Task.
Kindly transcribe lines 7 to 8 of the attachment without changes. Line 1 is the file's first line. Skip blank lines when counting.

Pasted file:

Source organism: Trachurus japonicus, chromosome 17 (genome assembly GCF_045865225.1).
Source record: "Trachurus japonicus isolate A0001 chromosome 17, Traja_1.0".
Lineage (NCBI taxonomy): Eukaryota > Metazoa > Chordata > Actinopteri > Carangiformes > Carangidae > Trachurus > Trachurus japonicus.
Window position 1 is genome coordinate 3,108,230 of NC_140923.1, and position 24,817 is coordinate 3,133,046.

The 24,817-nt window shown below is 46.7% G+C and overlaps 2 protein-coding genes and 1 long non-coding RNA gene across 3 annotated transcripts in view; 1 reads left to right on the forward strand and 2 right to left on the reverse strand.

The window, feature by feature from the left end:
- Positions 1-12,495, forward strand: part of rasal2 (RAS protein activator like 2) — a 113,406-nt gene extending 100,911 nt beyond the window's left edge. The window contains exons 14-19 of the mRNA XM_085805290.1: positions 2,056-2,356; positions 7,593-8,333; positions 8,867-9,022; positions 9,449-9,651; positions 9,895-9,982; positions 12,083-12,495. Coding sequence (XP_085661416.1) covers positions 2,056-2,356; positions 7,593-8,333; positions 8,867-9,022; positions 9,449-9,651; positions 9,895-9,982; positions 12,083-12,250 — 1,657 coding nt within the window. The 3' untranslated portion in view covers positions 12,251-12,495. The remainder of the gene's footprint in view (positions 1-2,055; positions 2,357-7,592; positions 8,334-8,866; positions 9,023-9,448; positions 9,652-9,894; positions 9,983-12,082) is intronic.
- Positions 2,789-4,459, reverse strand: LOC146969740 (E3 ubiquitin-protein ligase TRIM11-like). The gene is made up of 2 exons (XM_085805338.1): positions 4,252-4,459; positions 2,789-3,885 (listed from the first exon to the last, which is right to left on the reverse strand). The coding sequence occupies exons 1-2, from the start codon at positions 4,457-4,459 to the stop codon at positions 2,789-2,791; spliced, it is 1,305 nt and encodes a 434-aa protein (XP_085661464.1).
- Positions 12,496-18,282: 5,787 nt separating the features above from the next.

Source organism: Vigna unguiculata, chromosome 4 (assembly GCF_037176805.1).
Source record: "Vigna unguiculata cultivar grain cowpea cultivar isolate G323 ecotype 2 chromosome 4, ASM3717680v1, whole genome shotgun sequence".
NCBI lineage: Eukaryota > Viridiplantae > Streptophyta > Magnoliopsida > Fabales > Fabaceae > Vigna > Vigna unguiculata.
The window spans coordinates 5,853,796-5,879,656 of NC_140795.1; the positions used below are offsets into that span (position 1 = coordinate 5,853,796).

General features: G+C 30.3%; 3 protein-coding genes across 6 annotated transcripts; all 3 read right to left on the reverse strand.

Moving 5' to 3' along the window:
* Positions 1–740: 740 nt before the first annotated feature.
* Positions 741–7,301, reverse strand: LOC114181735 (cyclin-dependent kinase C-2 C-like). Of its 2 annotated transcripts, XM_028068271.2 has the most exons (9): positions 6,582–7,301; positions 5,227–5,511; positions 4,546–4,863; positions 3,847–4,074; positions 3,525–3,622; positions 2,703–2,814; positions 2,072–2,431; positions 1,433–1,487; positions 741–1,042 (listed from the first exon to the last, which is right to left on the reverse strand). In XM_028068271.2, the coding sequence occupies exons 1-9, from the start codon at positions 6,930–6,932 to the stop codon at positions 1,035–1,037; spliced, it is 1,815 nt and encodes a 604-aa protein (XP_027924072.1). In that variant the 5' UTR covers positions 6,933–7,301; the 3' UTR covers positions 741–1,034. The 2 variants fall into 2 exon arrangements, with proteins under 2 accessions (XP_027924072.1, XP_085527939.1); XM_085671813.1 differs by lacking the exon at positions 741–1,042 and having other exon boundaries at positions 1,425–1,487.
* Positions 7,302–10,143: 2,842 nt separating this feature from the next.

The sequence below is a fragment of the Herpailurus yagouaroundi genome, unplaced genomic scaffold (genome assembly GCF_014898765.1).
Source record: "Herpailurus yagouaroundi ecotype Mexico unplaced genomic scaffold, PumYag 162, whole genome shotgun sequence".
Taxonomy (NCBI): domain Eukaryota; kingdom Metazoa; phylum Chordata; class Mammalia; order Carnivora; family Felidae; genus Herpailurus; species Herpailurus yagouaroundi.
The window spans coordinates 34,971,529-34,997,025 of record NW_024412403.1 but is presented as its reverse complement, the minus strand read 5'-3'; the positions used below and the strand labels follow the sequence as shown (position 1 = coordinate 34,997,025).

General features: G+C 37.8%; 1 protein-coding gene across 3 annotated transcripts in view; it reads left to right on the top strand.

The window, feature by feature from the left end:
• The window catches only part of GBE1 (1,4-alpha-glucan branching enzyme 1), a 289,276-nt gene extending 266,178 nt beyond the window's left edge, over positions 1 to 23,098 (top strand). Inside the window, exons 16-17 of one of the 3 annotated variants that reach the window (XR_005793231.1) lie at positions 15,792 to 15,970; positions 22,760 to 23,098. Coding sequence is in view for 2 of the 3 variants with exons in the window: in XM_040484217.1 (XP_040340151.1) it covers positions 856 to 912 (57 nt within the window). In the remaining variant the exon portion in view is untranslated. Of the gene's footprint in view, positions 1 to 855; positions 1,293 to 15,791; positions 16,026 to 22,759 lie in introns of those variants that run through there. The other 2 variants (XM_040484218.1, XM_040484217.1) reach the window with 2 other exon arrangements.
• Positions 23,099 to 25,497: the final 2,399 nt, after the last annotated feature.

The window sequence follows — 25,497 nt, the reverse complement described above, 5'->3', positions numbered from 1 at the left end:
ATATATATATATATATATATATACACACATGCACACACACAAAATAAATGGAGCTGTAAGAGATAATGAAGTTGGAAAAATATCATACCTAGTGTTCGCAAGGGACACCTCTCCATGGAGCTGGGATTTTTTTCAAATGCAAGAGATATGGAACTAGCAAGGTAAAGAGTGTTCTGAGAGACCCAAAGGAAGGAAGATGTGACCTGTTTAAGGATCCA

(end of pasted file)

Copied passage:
- Positions 1-12,495, forward strand: part of rasal2 (RAS protein activator like 2) — a 113,406-nt gene extending 100,911 nt beyond the window's left edge. The window contains exons 14-19 of the mRNA XM_085805290.1: positions 2,056-2,356; positions 7,593-8,333; positions 8,867-9,022; positions 9,449-9,651; positions 9,895-9,982; positions 12,083-12,495. Coding sequence (XP_085661416.1) covers positions 2,056-2,356; positions 7,593-8,333; positions 8,867-9,022; positions 9,449-9,651; positions 9,895-9,982; positions 12,083-12,250 — 1,657 coding nt within the window. The 3' untranslated portion in view covers positions 12,251-12,495. The remainder of the gene's footprint in view (positions 1-2,055; positions 2,357-7,592; positions 8,334-8,866; positions 9,023-9,448; positions 9,652-9,894; positions 9,983-12,082) is intronic.
- Positions 2,789-4,459, reverse strand: LOC146969740 (E3 ubiquitin-protein ligase TRIM11-like). The gene is made up of 2 exons (XM_085805338.1): positions 4,252-4,459; positions 2,789-3,885 (listed from the first exon to the last, which is right to left on the reverse strand). The coding sequence occupies exons 1-2, from the start codon at positions 4,457-4,459 to the stop codon at positions 2,789-2,791; spliced, it is 1,305 nt and encodes a 434-aa protein (XP_085661464.1).